• The router is probably not malfunctioning, because it worked perfectly when I connected my own machine to the network.
  • The L2 switch is delivering LAN traffic at gigabit speed.
  • Only the newly installed computers are exhibiting issues.
  • The issue started on the new computers nearly two weeks after they were installed.

What I don't know

  • What the heck causes this kind of stalling?
share|improve this question
The real question is why are they using POP when they have Exchange as part of SBS? – joeqwerty Mar 10 '11 at 11:43
@joeqwerty They will be switching to Exchange when everything is stable. If this is symptomatic of a more serious network issue, I don't want to aggravate it by bringing email in-house just yet. – Nic Mar 10 '11 at 16:21
If it were me and my client was using some two-bit external POP service and they had an internal SBS server the first thing I would do would be to bring the email in-house. Even if the problem exists internally why troubleshoot it from the perspective of the external POP server? – joeqwerty Mar 10 '11 at 17:49
It would help to know the topology of the network. When you performed the tests with your laptop and the computer connected directly to the Internet was this avoiding the router? If so the likely cause would seem to be the router. – Will Mar 10 '11 at 20:22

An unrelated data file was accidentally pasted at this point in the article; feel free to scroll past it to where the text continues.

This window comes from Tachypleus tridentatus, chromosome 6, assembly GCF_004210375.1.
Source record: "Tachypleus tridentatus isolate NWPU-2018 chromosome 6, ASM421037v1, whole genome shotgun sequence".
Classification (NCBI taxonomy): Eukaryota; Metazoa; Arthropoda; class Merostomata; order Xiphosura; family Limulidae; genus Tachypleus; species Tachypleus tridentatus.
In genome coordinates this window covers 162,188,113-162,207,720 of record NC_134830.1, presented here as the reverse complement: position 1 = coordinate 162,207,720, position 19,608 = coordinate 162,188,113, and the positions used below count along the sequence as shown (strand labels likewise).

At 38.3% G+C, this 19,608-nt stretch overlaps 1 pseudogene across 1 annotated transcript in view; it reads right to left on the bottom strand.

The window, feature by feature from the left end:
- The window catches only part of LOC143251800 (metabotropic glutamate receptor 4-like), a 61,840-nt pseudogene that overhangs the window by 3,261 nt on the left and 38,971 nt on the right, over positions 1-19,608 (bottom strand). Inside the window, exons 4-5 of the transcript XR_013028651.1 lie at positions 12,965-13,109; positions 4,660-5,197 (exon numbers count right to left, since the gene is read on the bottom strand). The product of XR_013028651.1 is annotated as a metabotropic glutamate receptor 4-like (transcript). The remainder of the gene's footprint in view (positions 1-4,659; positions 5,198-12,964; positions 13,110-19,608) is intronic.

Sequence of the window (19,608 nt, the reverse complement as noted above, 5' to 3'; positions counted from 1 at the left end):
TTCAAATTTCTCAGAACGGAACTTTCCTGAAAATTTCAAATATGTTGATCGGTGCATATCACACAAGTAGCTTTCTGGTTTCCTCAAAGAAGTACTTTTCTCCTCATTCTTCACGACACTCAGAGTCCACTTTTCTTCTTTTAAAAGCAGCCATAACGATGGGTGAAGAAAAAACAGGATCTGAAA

@Will It is a flat network with one switch connected to the router. I connected my personal laptop to the switch, so the router was not bypassed. – Nic Mar 10 '11 at 21:06
up vote 2 down vote accepted

As an administrator run the following from the client's command line:

netsh interface tcp set global autotuninglevel=disabled

This disables TCP window scaling? Does the problem persist? If not, then the problem is somewhere between the client and the server in the network equipment, including cables, network interfaces and their drivers, switches and routers.

share|improve this answer
From initial tests, it looks like this has fixed the problem. – Nic Mar 10 '11 at 21:18
This did work for us to clear the symptoms, but we ended up disabling IP inspection on the router to fix the issue for everybody. Since your answer led us to the solution first, I'm giving you full credit. – Nic Mar 10 '11 at 22:12

Is there some kind of software firewall or antivirus software installed? It may intercept all port 110 traffic in order to run it against its virus database. It may be causing a slowdown. The way it chunks 1kb like that suggests that if it is an AV, it may be pegging the CPU/Disk IO/etc.